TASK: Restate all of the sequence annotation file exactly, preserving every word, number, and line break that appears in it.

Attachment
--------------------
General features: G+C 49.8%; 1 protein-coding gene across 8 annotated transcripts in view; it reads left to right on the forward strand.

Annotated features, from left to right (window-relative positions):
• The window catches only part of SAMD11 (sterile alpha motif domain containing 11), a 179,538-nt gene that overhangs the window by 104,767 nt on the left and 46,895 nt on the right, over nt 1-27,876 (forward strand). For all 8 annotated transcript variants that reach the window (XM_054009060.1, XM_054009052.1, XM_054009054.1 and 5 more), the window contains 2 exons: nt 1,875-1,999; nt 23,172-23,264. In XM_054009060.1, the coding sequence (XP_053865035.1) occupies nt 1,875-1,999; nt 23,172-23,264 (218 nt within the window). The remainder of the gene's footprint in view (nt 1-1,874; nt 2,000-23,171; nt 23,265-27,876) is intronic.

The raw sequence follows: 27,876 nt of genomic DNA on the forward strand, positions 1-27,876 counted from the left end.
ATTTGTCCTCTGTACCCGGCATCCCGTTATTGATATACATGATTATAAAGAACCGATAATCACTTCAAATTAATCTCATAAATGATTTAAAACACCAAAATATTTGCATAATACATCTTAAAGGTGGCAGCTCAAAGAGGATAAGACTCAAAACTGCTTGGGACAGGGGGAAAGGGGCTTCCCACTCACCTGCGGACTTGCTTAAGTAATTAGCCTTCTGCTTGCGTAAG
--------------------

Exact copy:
General features: G+C 49.8%; 1 protein-coding gene across 8 annotated transcripts in view; it reads left to right on the forward strand.

Annotated features, from left to right (window-relative positions):
• The window catches only part of SAMD11 (sterile alpha motif domain containing 11), a 179,538-nt gene that overhangs the window by 104,767 nt on the left and 46,895 nt on the right, over nt 1-27,876 (forward strand). For all 8 annotated transcript variants that reach the window (XM_054009060.1, XM_054009052.1, XM_054009054.1 and 5 more), the window contains 2 exons: nt 1,875-1,999; nt 23,172-23,264. In XM_054009060.1, the coding sequence (XP_053865035.1) occupies nt 1,875-1,999; nt 23,172-23,264 (218 nt within the window). The remainder of the gene's footprint in view (nt 1-1,874; nt 2,000-23,171; nt 23,265-27,876) is intronic.

The raw sequence follows: 27,876 nt of genomic DNA on the forward strand, positions 1-27,876 counted from the left end.
ATTTGTCCTCTGTACCCGGCATCCCGTTATTGATATACATGATTATAAAGAACCGATAATCACTTCAAATTAATCTCATAAATGATTTAAAACACCAAAATATTTGCATAATACATCTTAAAGGTGGCAGCTCAAAGAGGATAAGACTCAAAACTGCTTGGGACAGGGGGAAAGGGGCTTCCCACTCACCTGCGGACTTGCTTAAGTAATTAGCCTTCTGCTTGCGTAAG